WHILE most teachers tried to catch up on some rest over the summer holidays, one from Southsea travelled to Africa to help build a house for a colleague in need.
Guy Walker, who teaches French at St John’s College, took his wife and children Freddie, 15, and stepson Sam, eight, to Rwanda and spent three weeks building a house for maths tutor Jean Bosco.
The house for Mr Bosco and his wife Angélique on the site of the Christ-Roi college was the headteacher’s idea, who was keen to create a strong incentive to keep hold of his excellent new recruit.
Mr Walker and his family were among a group of 12 volunteers who helped raise £20,000 to fund the project and they all spent the majority of August transporting materials across the site and acting as helpers for the bricklayers.
At the end of a full day’s work, the team would retire to their living quarters – a one-storey school block consisting of rooms off a single central corridor.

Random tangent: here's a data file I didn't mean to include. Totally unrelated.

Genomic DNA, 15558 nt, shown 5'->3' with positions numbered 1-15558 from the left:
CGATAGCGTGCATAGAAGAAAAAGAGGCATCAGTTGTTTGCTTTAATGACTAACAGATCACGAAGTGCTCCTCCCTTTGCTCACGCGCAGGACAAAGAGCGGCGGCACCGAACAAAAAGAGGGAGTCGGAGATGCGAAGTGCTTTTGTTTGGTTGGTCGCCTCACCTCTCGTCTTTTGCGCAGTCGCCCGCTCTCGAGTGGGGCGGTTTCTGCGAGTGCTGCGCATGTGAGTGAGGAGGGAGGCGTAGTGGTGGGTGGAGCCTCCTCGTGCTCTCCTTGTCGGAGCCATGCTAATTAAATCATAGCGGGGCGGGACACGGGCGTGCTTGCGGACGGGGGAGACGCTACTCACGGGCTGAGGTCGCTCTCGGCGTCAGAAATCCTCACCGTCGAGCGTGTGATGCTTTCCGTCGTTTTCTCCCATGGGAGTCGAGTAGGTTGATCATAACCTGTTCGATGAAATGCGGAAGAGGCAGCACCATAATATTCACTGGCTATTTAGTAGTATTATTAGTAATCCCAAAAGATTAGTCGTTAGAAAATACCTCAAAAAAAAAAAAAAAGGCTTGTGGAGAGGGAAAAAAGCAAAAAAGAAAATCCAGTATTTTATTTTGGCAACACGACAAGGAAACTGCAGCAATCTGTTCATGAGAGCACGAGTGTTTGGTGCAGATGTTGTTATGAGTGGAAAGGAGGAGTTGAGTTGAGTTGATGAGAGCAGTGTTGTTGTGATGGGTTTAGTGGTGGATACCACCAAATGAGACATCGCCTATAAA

The electric supply was often interrupted, and there was no running water. All drinking water had to be boiled in kettles the team took with them.
Mr Walker said: ‘We all worked hard to try and make sure the house was as complete as possible.
‘The school’s term began the day after we left and we think that Jean would only have had to wait a further week before he and his wife could move in.’
Reflecting on his living conditions, he added: ‘We slept under mosquito nets, although malarial infection is rare in this area and at this altitude.
‘Cooking for 12 people was challenging – all food was cooked on two small charcoal stoves!’
The project was carried out under the umbrella of Lasallian Developing Worlds Project, a charity linked to the founder of St John’s College, Saint John Baptiste De La Salle.
Mr Walker added: ‘In spite of the genocide that took place here 17 years ago, this country is relentlessly forward-looking and set on rebuilding its consciousness and its economy.
‘You do see memorials and the slogan “never again” but the overwhelming sense is of being positive and purposeful.’